Ask the Law
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Question: As per UAE Labour Law, what is my right as an employee regarding my salary if I am hospitalised after a work-related accident? Do I get only get basic salary or full salary? And what about the medical expense?

Answer: Federal Law No. 8 of 1980 regulating employment relations in the UAE makes it mandatory for employers to pay compensation to employee(s) due to an accident arising out of and in the course of their employment. The employer should provide the injured employee with all necessary assistance by bearing all his/her medical expenses for the accident. This is in accordance with Article 144 which states: “Where an employee sustains an employment accident or contracts an occupational disease or is disabled, the employer shall pay for the cost of his treatment in a local government or public medical center until he recovers. Treatment shall include costs of residence in a hospital or sanatorium, surgical operations, expenditure on X-rays and medical analysis, the purchase of medicines and rehabilitation equipment and the supply of artificial limbs and other prosthetic appliances for any person who is declared disabled. In addition, the employer shall pay the cost of any transport entailed during treatment provided for the employee.”

Further, the employee is entitled to a full salary for the period of six months calculated on the basis of the last remuneration, half of his salary for another six months or until the employee completely recovers. This is in accordance with Articles 145 and 146 of the Employment Law.

Article 145 states: “Where an injury prevents an employee from carrying out his work, the employer shall pay him a cash allowance equal to his full pay throughout the period of treatment or for a period of six months, whichever is shorter. Where the treatment lasts more than six months, the allowance shall be reduced by one-half for a further period of six months or until the employee has fully recovered or his disability is confirmed or he dies, whichever comes first.”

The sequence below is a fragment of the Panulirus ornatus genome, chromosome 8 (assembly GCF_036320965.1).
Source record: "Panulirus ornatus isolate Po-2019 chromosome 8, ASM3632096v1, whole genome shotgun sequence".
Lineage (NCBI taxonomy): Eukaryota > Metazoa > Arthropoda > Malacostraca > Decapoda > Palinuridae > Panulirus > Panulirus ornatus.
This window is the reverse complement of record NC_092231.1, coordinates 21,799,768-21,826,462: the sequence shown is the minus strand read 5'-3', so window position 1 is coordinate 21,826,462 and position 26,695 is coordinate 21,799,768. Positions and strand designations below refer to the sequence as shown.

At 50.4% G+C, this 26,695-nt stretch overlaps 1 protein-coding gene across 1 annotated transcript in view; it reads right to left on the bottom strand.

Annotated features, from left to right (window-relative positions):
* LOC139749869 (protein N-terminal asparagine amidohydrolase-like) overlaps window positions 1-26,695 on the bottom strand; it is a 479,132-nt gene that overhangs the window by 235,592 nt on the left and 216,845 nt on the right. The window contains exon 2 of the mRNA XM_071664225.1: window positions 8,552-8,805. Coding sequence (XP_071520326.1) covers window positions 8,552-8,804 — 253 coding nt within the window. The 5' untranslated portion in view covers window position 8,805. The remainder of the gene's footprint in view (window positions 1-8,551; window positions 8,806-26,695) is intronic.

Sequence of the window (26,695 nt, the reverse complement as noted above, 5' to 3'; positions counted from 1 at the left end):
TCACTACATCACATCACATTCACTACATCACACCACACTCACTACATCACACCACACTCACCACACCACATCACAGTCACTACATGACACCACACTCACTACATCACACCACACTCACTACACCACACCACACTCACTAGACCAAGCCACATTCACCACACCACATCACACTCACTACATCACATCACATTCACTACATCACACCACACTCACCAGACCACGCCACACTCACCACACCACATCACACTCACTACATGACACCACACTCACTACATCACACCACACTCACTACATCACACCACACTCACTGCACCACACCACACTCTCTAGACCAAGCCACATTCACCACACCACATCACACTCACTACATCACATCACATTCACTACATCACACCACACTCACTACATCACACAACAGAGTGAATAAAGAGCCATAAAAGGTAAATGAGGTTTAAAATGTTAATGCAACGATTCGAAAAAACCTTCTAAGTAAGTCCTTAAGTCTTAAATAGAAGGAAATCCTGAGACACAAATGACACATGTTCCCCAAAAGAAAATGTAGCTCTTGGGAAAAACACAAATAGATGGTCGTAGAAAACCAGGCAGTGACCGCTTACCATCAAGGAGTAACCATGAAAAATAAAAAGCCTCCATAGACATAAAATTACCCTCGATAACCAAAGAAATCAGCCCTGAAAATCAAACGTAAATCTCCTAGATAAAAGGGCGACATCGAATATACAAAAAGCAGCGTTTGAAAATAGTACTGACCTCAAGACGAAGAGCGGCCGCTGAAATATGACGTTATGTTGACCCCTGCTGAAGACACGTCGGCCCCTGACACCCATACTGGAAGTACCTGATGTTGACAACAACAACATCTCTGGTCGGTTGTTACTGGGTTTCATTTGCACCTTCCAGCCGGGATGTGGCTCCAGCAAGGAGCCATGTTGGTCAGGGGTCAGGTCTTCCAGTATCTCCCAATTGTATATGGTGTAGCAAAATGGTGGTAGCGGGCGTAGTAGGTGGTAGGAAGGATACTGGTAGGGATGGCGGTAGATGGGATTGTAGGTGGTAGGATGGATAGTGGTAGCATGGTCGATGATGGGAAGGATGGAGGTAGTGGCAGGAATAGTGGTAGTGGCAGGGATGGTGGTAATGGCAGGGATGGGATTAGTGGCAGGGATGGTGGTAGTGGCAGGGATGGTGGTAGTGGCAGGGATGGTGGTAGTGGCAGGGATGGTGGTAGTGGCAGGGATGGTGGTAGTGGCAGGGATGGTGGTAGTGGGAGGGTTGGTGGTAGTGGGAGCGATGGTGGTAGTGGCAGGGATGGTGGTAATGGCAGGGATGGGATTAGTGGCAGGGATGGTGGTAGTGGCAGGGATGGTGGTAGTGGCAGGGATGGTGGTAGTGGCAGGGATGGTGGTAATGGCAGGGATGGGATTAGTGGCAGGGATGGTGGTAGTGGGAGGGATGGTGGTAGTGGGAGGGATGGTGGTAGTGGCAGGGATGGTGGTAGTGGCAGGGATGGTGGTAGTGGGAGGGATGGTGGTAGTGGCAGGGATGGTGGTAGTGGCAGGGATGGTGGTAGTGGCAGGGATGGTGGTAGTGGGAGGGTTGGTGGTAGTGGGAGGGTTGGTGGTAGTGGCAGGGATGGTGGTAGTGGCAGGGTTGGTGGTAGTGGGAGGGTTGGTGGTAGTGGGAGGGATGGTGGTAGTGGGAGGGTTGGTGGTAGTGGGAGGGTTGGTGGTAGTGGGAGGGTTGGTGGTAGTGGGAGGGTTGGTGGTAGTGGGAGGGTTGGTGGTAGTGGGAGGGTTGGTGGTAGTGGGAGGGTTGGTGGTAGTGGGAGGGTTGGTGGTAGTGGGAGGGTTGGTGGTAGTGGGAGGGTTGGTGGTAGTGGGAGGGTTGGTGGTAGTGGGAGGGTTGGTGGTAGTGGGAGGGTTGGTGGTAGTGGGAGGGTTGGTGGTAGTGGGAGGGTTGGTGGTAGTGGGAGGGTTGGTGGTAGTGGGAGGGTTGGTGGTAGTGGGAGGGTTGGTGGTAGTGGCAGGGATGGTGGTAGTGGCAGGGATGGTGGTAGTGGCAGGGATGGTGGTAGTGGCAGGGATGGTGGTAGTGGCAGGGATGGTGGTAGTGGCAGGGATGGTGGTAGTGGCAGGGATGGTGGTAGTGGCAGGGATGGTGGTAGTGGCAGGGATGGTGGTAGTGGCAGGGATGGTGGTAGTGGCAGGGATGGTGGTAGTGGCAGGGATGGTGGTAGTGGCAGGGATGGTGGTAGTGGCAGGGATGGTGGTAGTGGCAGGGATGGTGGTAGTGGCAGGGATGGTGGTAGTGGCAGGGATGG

Article 146 clarifies that, “the cash allowance referred to in the preceding article shall be calculated on the basis of the last remuneration received in the case of the employee remunerated on a monthly, weekly, daily or hourly basis or, in the case of the employee remunerated at piece rates, on the basis of the average daily remuneration referred to in Article 57 hereof for the workers getting paid by piece.

The Supreme Court also emphasises on the same, stating that: “All these clauses collectively indicate that when it is proven that the worker sustained a work injury while performing his work and because of it, the employer is obliged to pay him financial aid calculated on the basis of the full wage he was receiving, throughout the course of his treatment until he is cured or prove his inability to work. If this period exceeds six months, the financial aid that the employer is obligated to, decreases to half of the wage owed to the worker and the employer also commits to the expenses of treatment until the employee’s recovery or proving his incapacity provided that the treatment includes the costs referred to in the foregoing text Article 144,which is permissible to prove according to a medical report from the attending physician.

Upon the end of the treatment, the treating physician shall set a report in two copies, one delivered to the worker and the other to the employer. Such a report shall include the type, cause, date of occurrence of the injury and the extent to which such injury is work-related and the duration of treatment there from, whether it resulted in permanent or other disability, the degree of disability, if any, whether it is total or partial, and the extent to which the disabled worker is capable of resuming work despite the disability.

In the event your employer does not pay the salary for the medical treatment period, he/she may approach the Ministry of Human Resources and Emiratisation along with the medical reports and medical certificates and file a complaint against the employer.